Parenting With Different Styles
By: Judith Wimpee
When couples marry and decide to have children, they're sometimes surprised to find their partner has very different ideas on how to raise and discipline their children. How we choose to parent usually comes from how our own parents behaved towards us. We often want to do the same thing, or in some cases, the complete opposite.
When you and your partner have different styles of parenting, it's usually uncomfortable watching each other parent. In fact, it may be so uncomfortable that you overreact and try to interfere with, or change, the other's style. However, it's not necessary, nor wise, to rescue your child, or to try to control your partner.
Often times, when parenting styles are different, it's natural to want to change what you see as a flaw or shortcoming in your partner's style. For example, if you think the other parent is too strict, you may become more permissive; or if the other parent is too lenient, you may try to be more strict. Trying to make up for the other parent's style is usually not the best choice. Not only can it damage your partnership, but it can also offer your children a new way to manipulate you.
If you criticize or judge your partner, he or she may become defensive, much less open, and also unavailable to new or different ideas. In general, it's better to find ways to work together. If you must criticize, never do it in front of your children. Set aside a time for the two of you to discuss each others' differences. For example, talk to each other about your parenting styles, and why you chose them. Try to find things that you can agree on, and also try to compromise on as much as possible.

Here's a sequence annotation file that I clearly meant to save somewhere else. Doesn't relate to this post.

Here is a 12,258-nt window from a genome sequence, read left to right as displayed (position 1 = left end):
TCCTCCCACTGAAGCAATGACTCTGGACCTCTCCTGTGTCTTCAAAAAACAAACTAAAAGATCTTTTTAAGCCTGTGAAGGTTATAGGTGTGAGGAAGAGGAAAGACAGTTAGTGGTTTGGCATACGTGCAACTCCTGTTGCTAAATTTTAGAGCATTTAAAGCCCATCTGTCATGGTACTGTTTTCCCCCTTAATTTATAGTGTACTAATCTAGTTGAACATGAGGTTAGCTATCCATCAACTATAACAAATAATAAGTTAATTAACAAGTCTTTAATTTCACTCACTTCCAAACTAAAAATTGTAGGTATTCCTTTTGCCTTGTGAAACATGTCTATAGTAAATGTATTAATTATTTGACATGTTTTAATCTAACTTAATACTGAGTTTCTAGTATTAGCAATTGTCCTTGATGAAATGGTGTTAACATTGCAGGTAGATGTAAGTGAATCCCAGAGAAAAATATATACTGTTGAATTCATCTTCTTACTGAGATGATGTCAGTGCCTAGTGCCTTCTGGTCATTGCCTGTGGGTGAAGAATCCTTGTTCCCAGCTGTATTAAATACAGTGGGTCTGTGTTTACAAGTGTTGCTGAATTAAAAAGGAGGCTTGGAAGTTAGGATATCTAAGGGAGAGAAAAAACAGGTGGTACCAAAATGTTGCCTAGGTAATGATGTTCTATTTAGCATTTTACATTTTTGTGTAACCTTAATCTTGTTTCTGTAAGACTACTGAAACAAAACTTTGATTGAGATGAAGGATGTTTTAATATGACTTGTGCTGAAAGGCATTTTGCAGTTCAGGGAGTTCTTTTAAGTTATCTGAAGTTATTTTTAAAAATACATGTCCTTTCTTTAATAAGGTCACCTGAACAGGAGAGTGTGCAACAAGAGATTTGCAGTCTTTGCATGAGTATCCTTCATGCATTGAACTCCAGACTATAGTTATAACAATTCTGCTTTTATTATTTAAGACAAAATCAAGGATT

Reading the same parenting books may also be helpful. Discuss what you liked or didn't like, and try to find some common ground. Afterwards, you may discover that compromise and acceptance of different styles is easier to do than you previously thought.
Another suggestion is to continue to communicate with your partner. Try to recognize when they use good skills and techniques (even if they might not be the ones you would have used). Also, be sure to acknowledge when their way works well, especially when your way may not have been the most effective.
Raising children to be caring, fair, independent, and self-confident adults is one of the main goals in parenting. Demonstrating the ability to be open to new and different ideas, and treating each other with respect, will go a long way in the example you set for your children.
Judith Wimpee, MA is a psychotherapist serving the Highlands Ranch, Littleton and South Denver, Colorado area. She can be contacted at (303) 595-5454 or at JWimpeeMA@aol.com